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Obstet Gynecol. 1997 May;89(5 Pt 2):865-73.

A critical review of the relationship between gestational weight gain and preterm delivery.

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  • 1Department of Public Health Biology and Epidemiology, School of Public Health, University of California, Berkeley, USA.

Abstract

OBJECTIVE:

To review the relationship between gestational weight gain and preterm delivery.

DATA SOURCES:

We identified published studies through Medline searches (for the period 1980-1996), and we reviewed bibliographies from published articles.

METHODS OF STUDY SELECTION:

We excluded non-English-language articles and articles that used total weight gain, unadjusted for gestational age. Thirteen articles were identified for review.

TABULATION, INTEGRATION AND RESULTS:

Eleven of the 13 studies reported a significant association between maternal weight gain and risk of preterm delivery, and most reported that inadequate rate of maternal weight gain was associated with an increased risk (approximately 50-100%) of preterm delivery. Studies examining pattern of gain noted that a low rate of gain during the latter part of pregnancy (but not early pregnancy) was associated with an increased risk of preterm delivery (also approximately 50-100%). The studies' findings were relatively consistent, despite the use of diverse samples, study designs, and analytic strategies.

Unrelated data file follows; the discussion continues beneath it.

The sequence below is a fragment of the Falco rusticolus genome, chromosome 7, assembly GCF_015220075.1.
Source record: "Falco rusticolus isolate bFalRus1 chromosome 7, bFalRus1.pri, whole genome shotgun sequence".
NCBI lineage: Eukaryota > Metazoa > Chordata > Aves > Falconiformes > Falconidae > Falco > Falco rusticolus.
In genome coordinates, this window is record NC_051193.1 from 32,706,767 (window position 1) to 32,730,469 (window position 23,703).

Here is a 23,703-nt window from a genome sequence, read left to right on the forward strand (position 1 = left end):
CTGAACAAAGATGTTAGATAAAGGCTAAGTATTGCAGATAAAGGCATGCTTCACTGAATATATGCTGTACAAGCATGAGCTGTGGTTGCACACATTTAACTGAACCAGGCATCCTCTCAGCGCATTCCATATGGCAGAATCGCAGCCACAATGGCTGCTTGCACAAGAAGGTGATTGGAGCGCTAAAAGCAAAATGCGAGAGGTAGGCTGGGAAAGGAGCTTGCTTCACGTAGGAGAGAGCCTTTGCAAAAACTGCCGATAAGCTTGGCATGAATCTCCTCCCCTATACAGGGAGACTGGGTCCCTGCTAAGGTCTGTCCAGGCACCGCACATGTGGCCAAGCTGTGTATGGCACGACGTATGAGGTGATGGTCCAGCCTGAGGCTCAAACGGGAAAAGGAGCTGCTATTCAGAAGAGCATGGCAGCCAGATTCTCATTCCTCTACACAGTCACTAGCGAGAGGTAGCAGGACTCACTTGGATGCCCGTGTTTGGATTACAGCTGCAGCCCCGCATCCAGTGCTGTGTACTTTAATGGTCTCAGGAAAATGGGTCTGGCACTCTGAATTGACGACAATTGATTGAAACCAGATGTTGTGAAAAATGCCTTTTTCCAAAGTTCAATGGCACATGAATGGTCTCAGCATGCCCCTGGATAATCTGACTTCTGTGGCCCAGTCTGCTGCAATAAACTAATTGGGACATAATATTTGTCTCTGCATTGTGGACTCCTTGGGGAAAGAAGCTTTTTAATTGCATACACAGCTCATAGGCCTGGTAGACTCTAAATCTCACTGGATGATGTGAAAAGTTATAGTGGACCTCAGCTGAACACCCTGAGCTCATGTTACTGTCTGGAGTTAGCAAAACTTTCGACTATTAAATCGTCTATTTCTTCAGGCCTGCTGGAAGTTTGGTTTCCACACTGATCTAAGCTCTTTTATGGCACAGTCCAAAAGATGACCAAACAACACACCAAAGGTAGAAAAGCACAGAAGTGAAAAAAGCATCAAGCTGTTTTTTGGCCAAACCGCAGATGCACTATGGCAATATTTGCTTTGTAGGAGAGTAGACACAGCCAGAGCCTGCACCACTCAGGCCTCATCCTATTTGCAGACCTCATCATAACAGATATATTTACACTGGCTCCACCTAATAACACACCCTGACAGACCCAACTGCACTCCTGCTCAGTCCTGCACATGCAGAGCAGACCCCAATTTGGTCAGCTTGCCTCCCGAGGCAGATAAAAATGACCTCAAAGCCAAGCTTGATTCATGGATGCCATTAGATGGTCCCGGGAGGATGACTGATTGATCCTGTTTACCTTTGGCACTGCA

CONCLUSION:

The evidence suggests that a lower rate of weight gain during pregnancy is associated with an increased risk of preterm delivery, and that a slow rate of gain during the latter part of pregnancy may be particularly important. To improve our understanding of the mechanisms of these relationships, future studies should examine pattern of gain; they should stratify analyses on the different subtypes of preterm delivery and provide more detailed descriptions of methods for assessing gestational duration.

PMID:
9166359
[PubMed - indexed for MEDLINE]
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